December 30, 2010; Source: Fairbanks Daily News Miner | If you're a citizen of Alaska, you're eligible for a Permanent Fund Dividend payment, one of the unique aspects of living in this natural resource-rich state. Now, increasingly, nonprofits are tapping into these popular payments through the “Pick. Click. Give.” program.
For the past three years, Alaskans could opt to dedicate a portion of their dividends to nonprofits participating in the Pick. Click. Give. program. So far, 386 nonprofits have lined up to tap a share of the 2011 Permanent Fund Dividends. It is optional for Alaskans to donate part of their dividends to charities. In 2010, 9,500 people donated some or all of their divided checks, generating approximately $750,000 for participating nonprofits. This year, the Pick.Click.Give organizers are hoping to attract $1.5 million in charitable donations.
The Permanent Fund was created in 1976 as an investment fund for a portion of the state's oil and gas royalties, including royalties from the North Slope oil fields. The fund is managed by a private corporation but expenditures are decided by the legislature. One of the popular expenditures is a dividend payment to Alaskans, which over the years has ranged between $331 per person in 1984 and over $3,200 in 2008.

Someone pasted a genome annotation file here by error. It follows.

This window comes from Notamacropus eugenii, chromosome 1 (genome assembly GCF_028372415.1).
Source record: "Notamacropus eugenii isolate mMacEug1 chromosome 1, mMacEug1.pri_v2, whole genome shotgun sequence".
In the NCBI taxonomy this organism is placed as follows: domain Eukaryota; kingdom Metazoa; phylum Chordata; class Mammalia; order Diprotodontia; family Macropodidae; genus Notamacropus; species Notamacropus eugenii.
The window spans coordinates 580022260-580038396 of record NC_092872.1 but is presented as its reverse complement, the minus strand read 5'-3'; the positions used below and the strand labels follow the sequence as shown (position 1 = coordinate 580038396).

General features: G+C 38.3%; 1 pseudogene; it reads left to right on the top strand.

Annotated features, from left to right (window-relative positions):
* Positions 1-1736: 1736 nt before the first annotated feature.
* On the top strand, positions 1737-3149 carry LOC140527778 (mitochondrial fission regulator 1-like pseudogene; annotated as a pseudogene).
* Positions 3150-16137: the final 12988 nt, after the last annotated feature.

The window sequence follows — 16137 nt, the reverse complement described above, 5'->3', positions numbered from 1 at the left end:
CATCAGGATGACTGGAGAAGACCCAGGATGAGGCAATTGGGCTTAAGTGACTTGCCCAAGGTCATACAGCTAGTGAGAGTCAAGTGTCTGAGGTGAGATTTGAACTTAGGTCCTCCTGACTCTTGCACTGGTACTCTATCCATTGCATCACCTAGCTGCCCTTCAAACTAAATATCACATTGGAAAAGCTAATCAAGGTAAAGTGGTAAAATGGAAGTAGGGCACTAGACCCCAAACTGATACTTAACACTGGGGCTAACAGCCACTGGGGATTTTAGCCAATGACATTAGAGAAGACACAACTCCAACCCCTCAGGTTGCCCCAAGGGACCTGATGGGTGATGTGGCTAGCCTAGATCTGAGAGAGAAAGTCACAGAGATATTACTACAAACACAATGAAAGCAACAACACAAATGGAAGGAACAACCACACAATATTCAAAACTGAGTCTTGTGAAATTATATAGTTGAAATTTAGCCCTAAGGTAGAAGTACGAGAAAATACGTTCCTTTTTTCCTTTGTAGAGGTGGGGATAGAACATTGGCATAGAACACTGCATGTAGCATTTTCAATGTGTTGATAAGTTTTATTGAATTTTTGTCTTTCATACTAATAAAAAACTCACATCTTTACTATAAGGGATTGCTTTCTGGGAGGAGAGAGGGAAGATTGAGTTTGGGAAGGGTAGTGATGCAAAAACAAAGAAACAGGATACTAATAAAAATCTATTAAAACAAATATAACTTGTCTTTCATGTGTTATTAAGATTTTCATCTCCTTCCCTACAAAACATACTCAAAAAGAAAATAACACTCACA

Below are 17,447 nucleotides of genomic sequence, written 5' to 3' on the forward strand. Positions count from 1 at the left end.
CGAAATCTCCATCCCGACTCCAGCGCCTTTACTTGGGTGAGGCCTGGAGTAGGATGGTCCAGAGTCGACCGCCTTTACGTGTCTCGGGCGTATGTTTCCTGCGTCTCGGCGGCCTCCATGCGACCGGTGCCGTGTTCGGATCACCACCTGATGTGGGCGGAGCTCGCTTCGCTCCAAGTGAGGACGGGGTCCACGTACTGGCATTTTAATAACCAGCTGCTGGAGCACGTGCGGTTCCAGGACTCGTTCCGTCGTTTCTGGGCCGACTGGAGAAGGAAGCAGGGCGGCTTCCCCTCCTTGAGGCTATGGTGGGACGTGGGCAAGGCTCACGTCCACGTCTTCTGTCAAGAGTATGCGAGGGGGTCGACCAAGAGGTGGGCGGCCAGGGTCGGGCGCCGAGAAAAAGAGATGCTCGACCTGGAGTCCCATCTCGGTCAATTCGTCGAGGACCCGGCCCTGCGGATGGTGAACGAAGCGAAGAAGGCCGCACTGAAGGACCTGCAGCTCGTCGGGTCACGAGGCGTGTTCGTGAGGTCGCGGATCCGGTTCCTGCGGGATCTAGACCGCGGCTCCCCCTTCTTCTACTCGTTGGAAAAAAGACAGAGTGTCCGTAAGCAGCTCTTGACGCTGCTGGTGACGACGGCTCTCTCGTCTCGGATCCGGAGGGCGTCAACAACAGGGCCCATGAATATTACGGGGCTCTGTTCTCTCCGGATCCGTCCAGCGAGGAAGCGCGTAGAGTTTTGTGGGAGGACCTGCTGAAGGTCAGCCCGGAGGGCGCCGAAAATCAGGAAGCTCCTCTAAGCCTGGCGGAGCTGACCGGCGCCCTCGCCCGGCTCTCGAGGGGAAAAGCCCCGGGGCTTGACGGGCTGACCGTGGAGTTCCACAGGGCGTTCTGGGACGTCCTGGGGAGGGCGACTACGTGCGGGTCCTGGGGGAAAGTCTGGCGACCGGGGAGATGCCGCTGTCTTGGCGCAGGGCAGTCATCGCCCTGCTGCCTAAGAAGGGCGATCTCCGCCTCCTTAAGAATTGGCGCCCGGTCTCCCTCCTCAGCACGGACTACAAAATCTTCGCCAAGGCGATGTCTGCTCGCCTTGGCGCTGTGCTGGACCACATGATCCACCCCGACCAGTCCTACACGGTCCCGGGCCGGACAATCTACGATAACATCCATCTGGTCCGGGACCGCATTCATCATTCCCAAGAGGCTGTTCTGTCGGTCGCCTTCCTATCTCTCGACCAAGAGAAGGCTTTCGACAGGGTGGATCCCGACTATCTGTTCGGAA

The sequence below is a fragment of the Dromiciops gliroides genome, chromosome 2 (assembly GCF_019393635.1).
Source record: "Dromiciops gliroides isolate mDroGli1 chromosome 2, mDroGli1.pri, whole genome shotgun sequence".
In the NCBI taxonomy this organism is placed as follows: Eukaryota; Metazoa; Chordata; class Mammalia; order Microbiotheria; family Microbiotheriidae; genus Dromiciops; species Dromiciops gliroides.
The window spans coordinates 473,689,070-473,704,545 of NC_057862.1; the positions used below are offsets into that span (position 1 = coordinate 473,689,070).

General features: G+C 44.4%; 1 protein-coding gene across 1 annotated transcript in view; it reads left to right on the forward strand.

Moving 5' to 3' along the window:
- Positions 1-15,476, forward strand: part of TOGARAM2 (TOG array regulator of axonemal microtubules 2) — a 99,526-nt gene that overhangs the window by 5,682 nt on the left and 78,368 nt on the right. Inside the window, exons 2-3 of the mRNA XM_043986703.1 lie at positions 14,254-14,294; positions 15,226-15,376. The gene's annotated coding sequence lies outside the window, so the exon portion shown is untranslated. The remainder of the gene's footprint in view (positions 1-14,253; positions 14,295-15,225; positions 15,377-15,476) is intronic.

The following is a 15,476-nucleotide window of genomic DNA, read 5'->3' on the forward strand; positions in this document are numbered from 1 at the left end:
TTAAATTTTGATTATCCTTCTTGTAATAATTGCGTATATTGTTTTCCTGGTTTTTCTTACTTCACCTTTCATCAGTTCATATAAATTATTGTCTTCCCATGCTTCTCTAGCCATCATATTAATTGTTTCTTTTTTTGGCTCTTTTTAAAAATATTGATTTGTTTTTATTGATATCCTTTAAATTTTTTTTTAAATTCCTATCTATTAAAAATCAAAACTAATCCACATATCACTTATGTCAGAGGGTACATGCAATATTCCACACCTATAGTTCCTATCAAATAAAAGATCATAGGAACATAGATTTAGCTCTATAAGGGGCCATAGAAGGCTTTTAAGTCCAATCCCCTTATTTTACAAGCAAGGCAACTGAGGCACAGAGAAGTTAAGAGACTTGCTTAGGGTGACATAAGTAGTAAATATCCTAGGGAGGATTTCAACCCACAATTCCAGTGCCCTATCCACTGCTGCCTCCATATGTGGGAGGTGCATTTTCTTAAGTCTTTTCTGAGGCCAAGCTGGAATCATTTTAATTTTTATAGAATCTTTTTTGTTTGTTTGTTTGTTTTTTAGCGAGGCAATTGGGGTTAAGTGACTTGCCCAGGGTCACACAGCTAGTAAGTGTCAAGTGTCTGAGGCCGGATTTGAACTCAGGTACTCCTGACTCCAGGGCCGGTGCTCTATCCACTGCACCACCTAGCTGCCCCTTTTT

Sign up for our free newsletters
Subscribe to NPQ's newsletters to have our top stories delivered directly to your inbox.
No surprise, the Rasmuson Foundation has paid for the first three years of the start-up and administrative costs of the Pick.Click.Give program. With some Alaskan employers such as BP, Wells Fargo, the Rasmuson Foundation, and The Foraker Group offering to match their employees' donations of PF dividends, Pick.Click.Give has the feel of a one-time workplace charitable giving campaign, though with an array of participating nonprofits a lot more inclusive and diverse than the typical United Way campaign.
With only three quarters of a million dollars to distribute in 2010, the totals going to any one of the organizations were relatively small, but several advocacy and human rights groups got dividend recipients' support in addition to the more traditional United Way and Red Cross types. See a list here (PDF).
The North Slope oil fields and other natural resource extraction activities may be unique to Alaska, but it is good to see that a portion of their revenues benefits ordinary Alaskans both directly and through charitable endeavors.—Rick Cohen